8 October 2012
The Presidential Infrastructure Coordinating Commission (PICC) will address the pace of infrastructure development in South Africa, which is lagging behind what the country needs, says Deputy President Kgalema Motlanthe.
Motlanthe was speaking at an event held to mark 60 years since the establishment of the Southern African/German Chamber of Commerce and Industry in Pretoria on Friday evening.
20-year pipeline of projects
He said the PICC’s mandate was to develop a 20-year infrastructure pipeline of projects to ensure that South Africa could plan ahead and move away from the “stop-start syndrome” around the building of infrastructure.
“This will allow us to ensure better financial mobilisation, provide greater certainty to the construction industry, give educational institutions a framework around which to plan their skills development strategies, and to provide a roadmap for investors and communities.”
The Deputy President added that the PICC’s infrastructure plan needed to include a focus on maintenance, so that “we do not only build new assets but also keep the state of the existing infrastructure base in good working order”.
The PICC is working on a plan involving 17 strategic integrated projects (SIPs) covering more than 150 specific infrastructure interventions countrywide.
These cover all the key platforms: rail, roads and ports; dams, irrigation systems and sanitation; new energy generation plants, transmission lines and distribution of electricity to households; communication and broadband infrastructure; social infrastructure in the form of hospitals, schools and universities; and regional infrastructure.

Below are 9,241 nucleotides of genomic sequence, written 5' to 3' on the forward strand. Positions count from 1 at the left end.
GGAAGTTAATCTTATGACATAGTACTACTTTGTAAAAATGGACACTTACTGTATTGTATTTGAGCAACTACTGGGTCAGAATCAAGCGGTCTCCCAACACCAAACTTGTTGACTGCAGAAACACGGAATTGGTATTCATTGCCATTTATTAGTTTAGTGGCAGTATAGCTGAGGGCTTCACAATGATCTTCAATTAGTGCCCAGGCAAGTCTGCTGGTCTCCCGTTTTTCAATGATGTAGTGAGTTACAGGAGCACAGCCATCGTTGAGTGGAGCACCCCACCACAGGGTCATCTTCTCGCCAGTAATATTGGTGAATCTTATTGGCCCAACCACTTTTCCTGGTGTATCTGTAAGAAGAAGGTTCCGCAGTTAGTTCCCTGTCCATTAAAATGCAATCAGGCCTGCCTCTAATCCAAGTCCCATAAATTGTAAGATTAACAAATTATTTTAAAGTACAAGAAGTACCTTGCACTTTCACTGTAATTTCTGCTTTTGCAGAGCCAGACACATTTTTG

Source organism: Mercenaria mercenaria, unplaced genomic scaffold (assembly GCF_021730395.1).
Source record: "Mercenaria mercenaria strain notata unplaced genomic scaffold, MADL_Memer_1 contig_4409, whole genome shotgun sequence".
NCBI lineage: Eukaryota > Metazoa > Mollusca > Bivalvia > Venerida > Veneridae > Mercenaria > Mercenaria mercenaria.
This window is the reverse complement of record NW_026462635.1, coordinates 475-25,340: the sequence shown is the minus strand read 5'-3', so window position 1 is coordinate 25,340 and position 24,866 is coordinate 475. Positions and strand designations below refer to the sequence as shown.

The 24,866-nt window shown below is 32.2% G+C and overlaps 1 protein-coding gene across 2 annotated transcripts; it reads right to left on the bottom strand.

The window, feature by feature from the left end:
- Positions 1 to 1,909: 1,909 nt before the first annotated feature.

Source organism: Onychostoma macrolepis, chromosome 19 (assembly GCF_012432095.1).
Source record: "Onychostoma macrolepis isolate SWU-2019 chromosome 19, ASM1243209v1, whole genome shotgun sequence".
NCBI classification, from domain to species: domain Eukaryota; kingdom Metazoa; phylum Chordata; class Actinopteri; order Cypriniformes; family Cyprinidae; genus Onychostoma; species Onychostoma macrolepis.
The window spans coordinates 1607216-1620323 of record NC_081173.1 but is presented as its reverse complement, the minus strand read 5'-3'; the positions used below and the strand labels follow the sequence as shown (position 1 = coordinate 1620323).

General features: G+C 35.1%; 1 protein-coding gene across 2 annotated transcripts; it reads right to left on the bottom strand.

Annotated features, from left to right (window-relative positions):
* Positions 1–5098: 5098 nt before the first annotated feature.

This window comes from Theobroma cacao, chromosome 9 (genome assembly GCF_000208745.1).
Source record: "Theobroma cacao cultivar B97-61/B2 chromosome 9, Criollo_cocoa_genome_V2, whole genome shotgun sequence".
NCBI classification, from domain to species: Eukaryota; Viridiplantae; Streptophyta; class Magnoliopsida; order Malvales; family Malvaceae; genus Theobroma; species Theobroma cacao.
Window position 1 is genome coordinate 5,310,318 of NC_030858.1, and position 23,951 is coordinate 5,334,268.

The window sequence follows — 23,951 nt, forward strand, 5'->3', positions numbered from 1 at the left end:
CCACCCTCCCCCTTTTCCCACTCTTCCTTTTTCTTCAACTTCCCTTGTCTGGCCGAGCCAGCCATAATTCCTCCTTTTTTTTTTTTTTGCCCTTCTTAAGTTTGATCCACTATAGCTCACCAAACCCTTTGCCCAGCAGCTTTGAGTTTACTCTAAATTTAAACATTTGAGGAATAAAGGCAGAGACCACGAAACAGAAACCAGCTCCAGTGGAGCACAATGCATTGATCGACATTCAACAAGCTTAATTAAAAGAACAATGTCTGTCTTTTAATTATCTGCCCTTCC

Motlanthe said that infrastructure development was a “jobs driver” in the government’s New Growth Path, which seeks to place the economy on a production-led trajectory with growth targeted through 10 key jobs drivers.
Germany SA’s 4th-largest export destination
“The New Growth Path will create substantially new business opportunities for global companies, including those belonging to the German Chamber of Commerce and Industry.”
He said Germany had become one of South Africa’s most important trading partners within the European Union, and was he fourth-largest export destination for South Africa in the world.
“Today there are approximately 700 German-owned companies or subsidiaries of German companies in South Africa … overall, South Africa’s exports to Germany have been showing an upward swing over the five-year period ending in 2011.”
He said that the two countries would continue expanding bilateral ties in areas such as energy, skills development, resource development and government-to-government co-operation.